In seeking these answers, we don’t have to go it alone. New books from luminaries Oprah, Melinda Gates, and David Brooks are helping me on my own quest to understand how I can make my life not just feel meaningful but mean something to others, even in the midst of political angst, illness, and all the trials of the day to day.

    Because it’s true that every one of us is here for a reason. And whether or not we understand the role we’re meant to play, we can trust it’s not just about our own personal success. We may be here to help someone struggling through tragedy. Or we may be here to create a piece of art that saves someone’s life or simply helps them feel connected and seen.

    Believing every one of us has a specific purpose is a powerful motivator, inspiring us to see our lives as narrative arcs. In her new book, The Path Made Clear, Oprah makes a strong case for seeing your own journey through this lens. She truly believes we’re all made to perform unique miracles, an idea that clears away the mundane clutter of our daily lives and demands more of us.

    If you’re like me, the idea of performing miracles is also little intimidating—but it doesn’t have to be. Oprah draws wisdom from the relationships she’s cultivated with thinkers, visionaries, and wise people from around the world. She asks questions that tease out the lessons others have learned and shares them with those of us who might be living more humble lives. In the pages of Path, Brené Brown, Lin-Manuel Miranda, Eckhart Tolle, and others offer wisdom gleaned from their own journeys. The book is organized into ten chapters that serve as guideposts for those who are struggling to evolve. And a valuable discussion of detours helps readers know they’re growing—even when life is messy or the way forward is unclear. That’s just the kind of every day miracle Oprah performs.

    Part of what makes finding meaning and purpose so difficult is there are so many ways we can seek to do it. We might do deep personal work. We might grow a family. We might lead a city through a crisis or head up a classroom. Everything from writing a book to praying in solitude can bring meaning to our lives and the wider world. Writer and commentator David Brooks has thought deeply about how to blend these commitments into a coherent whole that feels personal and full of purpose. In his new book, The Second Mountain, he encourages readers to understand their calling in life and engage with their world. His words will resonate with everyone from graduates to grandparents, but his real aim goes beyond individual readers. He hopes to infuse our entire society with more meaning and purpose.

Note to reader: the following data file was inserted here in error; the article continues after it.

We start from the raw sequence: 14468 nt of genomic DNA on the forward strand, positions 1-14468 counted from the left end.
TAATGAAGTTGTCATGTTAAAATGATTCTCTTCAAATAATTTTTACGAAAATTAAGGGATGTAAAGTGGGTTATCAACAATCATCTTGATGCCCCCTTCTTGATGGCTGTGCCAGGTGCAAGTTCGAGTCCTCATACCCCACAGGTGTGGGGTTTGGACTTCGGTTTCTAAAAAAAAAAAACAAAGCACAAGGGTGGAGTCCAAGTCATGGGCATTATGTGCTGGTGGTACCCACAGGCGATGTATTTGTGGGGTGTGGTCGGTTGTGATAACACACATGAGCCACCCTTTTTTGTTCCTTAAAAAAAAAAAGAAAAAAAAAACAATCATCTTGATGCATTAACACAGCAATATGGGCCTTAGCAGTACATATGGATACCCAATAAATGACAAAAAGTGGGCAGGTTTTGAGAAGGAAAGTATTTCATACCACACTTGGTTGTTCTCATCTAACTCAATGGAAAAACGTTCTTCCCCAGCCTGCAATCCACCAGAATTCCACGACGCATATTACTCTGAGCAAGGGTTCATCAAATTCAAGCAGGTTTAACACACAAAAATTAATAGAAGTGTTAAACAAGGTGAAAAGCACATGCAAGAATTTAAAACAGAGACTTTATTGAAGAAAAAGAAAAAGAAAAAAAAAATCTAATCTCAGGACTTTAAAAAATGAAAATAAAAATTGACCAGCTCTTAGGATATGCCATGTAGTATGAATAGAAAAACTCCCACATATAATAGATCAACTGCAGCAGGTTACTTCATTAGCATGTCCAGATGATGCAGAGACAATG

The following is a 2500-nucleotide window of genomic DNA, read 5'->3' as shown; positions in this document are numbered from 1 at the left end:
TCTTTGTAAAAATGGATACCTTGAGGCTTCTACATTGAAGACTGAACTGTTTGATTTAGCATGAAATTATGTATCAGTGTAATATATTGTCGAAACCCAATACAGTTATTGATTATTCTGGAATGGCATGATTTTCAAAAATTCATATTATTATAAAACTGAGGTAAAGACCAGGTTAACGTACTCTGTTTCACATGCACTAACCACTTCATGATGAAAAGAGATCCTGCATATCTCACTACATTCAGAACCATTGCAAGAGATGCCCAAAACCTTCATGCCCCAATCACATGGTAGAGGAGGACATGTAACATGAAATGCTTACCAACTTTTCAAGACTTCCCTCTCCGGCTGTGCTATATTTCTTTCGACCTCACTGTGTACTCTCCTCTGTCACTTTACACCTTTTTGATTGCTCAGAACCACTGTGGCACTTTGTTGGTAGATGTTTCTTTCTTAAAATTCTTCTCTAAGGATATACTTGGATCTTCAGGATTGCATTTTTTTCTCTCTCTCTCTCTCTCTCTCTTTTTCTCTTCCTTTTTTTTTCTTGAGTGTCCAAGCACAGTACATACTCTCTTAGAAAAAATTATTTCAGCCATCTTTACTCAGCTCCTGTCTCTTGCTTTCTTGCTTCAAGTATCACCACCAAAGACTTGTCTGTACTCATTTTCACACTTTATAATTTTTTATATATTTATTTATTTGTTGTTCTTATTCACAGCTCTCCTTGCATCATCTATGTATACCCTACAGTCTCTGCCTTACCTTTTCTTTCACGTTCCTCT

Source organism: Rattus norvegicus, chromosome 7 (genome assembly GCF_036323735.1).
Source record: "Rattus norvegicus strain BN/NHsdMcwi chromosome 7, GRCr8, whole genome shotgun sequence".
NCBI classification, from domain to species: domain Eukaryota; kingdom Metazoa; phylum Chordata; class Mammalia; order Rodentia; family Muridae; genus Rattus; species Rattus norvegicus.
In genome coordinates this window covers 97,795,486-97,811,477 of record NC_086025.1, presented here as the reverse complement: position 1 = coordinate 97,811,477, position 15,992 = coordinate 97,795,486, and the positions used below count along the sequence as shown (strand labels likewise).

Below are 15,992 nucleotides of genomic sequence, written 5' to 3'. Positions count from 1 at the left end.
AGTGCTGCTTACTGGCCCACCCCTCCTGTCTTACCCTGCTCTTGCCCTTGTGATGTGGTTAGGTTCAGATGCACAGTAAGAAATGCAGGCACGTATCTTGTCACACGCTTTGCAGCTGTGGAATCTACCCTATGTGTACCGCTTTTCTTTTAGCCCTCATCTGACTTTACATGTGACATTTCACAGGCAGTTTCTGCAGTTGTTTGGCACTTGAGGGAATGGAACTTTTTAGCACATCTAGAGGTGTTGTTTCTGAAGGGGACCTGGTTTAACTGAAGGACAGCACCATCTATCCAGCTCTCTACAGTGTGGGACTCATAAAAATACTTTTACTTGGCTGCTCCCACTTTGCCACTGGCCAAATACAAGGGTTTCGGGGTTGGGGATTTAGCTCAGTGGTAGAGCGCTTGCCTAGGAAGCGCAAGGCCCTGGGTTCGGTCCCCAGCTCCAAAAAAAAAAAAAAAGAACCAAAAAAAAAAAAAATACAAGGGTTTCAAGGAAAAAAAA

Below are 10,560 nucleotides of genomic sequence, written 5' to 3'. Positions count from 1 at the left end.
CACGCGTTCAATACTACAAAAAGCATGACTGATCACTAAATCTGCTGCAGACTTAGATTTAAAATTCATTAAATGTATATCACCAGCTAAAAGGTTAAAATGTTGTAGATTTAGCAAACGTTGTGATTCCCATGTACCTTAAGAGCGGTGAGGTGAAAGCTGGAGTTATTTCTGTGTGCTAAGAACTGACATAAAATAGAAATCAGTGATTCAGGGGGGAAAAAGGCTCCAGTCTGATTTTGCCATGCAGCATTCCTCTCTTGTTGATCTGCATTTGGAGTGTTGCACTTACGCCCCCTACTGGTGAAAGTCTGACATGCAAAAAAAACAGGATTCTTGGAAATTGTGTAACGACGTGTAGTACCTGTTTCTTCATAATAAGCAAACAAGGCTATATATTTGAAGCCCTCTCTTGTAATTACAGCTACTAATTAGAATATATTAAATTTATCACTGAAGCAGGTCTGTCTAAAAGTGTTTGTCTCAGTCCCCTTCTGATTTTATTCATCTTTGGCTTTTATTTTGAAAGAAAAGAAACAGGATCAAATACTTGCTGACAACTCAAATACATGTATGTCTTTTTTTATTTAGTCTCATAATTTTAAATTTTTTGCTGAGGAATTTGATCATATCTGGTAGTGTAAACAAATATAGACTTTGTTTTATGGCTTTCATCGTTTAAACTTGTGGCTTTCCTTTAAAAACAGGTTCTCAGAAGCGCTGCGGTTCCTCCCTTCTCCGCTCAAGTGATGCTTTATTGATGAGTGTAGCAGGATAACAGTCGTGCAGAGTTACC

The book left me with a powerful image in Brooks’ description of two mountains. Those who are striving for fame, security, or validation are on a mountain they’ll never stop climbing—or if they do reach the top, they’ll realize the accomplishment feels hollow and unsatisfying. Life is really about climbing off that mountain and onto a different one, where, decision by decision, we build meaningful lives. Our days are driven less by outer markers of success and more by how we can serve others. On that second mountain, we begin a quest to focus on others through work, faith, family, and service to the community.

    There’s something so reassuring about focusing less on proving ourselves and more on what good we can do in the world. It takes the pressure off in the same way that it can be easier to socialize while hosting an event than to mingle as one of its guests. Being of service naturally gives our lives meaning.

    No one can say Melinda Gates hasn’t had an impact on the world; she’s devoted much of her life to serving in powerful ways. In The Moment of Lift, she argues that if we lift up women, we will lift the entire world, including the people most desperately in need. As she details the issues women around the world face, including everything from child marriage to harassment, it’s impossible not to feel inspired to take action. If you’re not sure where to get started, Gates offers issues that will call to those on the second mountain.  She encourages readers to join the movement in her new book, part manifesto, part memoir, and part call to action. We don’t need to be perfect to begin. We don’t need to become bodhisattvas to find purpose. We need simply to reflect, focus on what matters, and when the path curves, swerve toward meaning, service, and connection.

    Seeing this little stack of books on my bedside table reminds me to let go of the mundane and envision my goals for the next day in a deeper way. Some days I journal chapter by chapter. Other days, I dig more deeply into a specific author’s ideas. But wherever I am in the process, I feel reassured by their wise words. And I like knowing someone out there is thinking about making this world a more meaningful place, just like I am.